“Today, recognize and keep in mind that the Lord is God in heaven above and on earth below; there is no other.” (CSB – Read the chapter)
Idol worship is silly. The idea of bowing down to some statue like that statue could do anything is ridiculous. Even bowing down to a statue like it represents some kind of meaningful power and that power could impact you is laughable. Right? Sure, if you live in a culture where monotheism has been the most fundamental worldview assumption for most of 1500 years. If you don’t, it’s not nearly so laughable as it perhaps seems. And, just because monotheism is one of a culture’s guiding assumptions doesn’t mean that idol worship goes away, it simply changes forms.
Israel in Moses’ day lived in a culture where the idea of monotheism was laughable. Of course there were many gods. Just look at all the different kinds of powers there are in the world. No one god could really wield all of those. And so there were gods for everything. Every different power we encountered had a god behind it who was responsible for it. On our part, we needed to understand how to gain influence over that god or at least gain insight into how he operated so that we could make that power work in our favor.
Thus there was idol worship. The god may not have been restricted to that statue, but it represented a power that was certainly real. It was real and if we didn’t learn how to manage it, it could easily make our lives miserable. The wisest folks learned how to manage many of these different gods through their worship and played one off of another to keep their lives running as smoothly as possible. At the same time, most people lived in a constant fear of these gods because their power was real and if you didn’t get them just right, they could turn that power against you in a minute and you were toast.
This all made for a world that was frightening and confusing and hard to navigate. But it was all they knew and how they thought. For Moses to introduce them to this God who said He has been worshiped by their fathers and that He is the only God was a system shock. It went against everything they had ever known and had been taught to think. Because of this, it took a while for them to get their minds and hearts around the idea. And even then, because everyone around them didn’t think the same way, they kept drifting back into old ways of thinking and the behaviors that came with it.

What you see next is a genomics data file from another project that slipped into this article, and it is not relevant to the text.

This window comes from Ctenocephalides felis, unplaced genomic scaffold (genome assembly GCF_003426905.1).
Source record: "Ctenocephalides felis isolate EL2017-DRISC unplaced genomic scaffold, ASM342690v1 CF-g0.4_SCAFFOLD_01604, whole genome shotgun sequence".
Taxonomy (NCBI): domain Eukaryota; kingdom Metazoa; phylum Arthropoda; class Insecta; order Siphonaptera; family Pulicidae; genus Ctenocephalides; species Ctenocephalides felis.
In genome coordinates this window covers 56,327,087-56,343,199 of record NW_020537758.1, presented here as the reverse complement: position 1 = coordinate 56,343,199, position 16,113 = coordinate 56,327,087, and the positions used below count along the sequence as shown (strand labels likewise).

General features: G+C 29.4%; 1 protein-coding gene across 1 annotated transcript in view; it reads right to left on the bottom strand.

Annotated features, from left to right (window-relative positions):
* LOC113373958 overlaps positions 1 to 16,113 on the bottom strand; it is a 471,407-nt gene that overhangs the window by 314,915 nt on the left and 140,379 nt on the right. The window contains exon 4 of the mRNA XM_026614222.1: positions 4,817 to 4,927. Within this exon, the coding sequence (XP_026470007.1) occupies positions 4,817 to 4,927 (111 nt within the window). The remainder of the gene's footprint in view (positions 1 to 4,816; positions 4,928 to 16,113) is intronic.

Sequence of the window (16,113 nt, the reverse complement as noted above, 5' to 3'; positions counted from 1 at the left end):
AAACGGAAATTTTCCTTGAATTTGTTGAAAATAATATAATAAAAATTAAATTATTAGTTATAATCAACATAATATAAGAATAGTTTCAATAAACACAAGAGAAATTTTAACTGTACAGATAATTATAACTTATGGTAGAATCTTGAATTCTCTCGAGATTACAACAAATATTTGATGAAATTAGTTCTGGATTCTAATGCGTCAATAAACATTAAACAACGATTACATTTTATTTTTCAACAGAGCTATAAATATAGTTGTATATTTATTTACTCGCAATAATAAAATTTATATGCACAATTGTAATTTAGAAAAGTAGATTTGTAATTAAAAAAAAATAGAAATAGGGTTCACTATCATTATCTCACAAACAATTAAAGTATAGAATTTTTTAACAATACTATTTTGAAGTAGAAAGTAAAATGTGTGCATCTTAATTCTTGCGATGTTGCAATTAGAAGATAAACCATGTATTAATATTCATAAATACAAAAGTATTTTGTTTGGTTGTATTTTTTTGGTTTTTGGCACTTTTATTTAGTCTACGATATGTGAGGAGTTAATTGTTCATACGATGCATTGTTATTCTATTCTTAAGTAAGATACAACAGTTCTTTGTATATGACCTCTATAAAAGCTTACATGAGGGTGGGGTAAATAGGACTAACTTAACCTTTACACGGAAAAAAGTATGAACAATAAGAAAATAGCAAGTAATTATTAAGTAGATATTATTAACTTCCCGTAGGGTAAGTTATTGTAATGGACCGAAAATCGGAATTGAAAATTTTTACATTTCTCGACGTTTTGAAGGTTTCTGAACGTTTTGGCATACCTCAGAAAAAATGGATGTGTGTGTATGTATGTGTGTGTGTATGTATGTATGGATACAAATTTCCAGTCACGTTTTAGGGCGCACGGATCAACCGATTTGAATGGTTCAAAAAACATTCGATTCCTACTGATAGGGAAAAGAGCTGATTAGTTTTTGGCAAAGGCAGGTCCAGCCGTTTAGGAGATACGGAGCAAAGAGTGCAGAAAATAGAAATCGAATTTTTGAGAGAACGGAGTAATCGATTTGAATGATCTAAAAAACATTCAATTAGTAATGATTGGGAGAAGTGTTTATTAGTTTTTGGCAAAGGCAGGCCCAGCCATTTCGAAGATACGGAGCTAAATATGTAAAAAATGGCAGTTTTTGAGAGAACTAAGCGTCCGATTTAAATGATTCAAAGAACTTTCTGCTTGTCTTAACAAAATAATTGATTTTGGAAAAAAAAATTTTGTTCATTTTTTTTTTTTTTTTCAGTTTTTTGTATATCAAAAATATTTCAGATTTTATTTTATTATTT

All this means they needed the reminder Moses gave here. The question is: Do we? We can answer that by answering another question: Do we ever worship idols? Now, perhaps your gut answer is no because you don’t have any little statues in your house. But not so fast.
One of the hit shows on Starz right now is American Gods. It’s a live action version of a book by the same name (disclaimer: I’ve not seen the show or read the book). The premise is that a man being released from prison is approached by a mysterious Mr. Wednesday and asked to be his driver/body guard. Mr. Wednesday turns out to be the Norse god Odin who is on a mission to unite the various old gods of ancient civilizations who are living in America in very weakened states due to a lack of followers and lead them to conquer the various new gods. Who are these new gods? Technology. New media. Internet. And things like these.
The plot sounds silly enough I’m not all that interested in reading the book, and being on Starz I’m not going to watch it for a host of reasons, but it makes a pretty piercing observation of our culture. The observation is this: We do in fact worship a host of idols. They may not take the form of statues any longer, but that doesn’t mean our hearts aren’t still pulled toward them to do what someone tells us is their bidding.
The real question, then, is not whether we worship idols, but which ones we do worship. We worship stuff. We worship money. We worship technology and specifically our phones. We worship television. We worship entertainment more generally. We worship ourselves. We worship image. We worship sports. We worship work. We worship all kinds of things and in all kinds of ways. Anything we lean on to get through life other than God is an object of our worship. And because we are so tempted to worship these other things, yes, we need this reminder from Moses just as the people of Israel did.
So, hear it well: “Today, recognize and keep in mind that the Lord is God in heaven above and on earth below; there is no other.” If you know this truth, say, “Amen.” Now, go and live like it.
2 thoughts on “Morning Musing: Deuteronomy 4:39”
Amen….as he quiltily looks again at his graph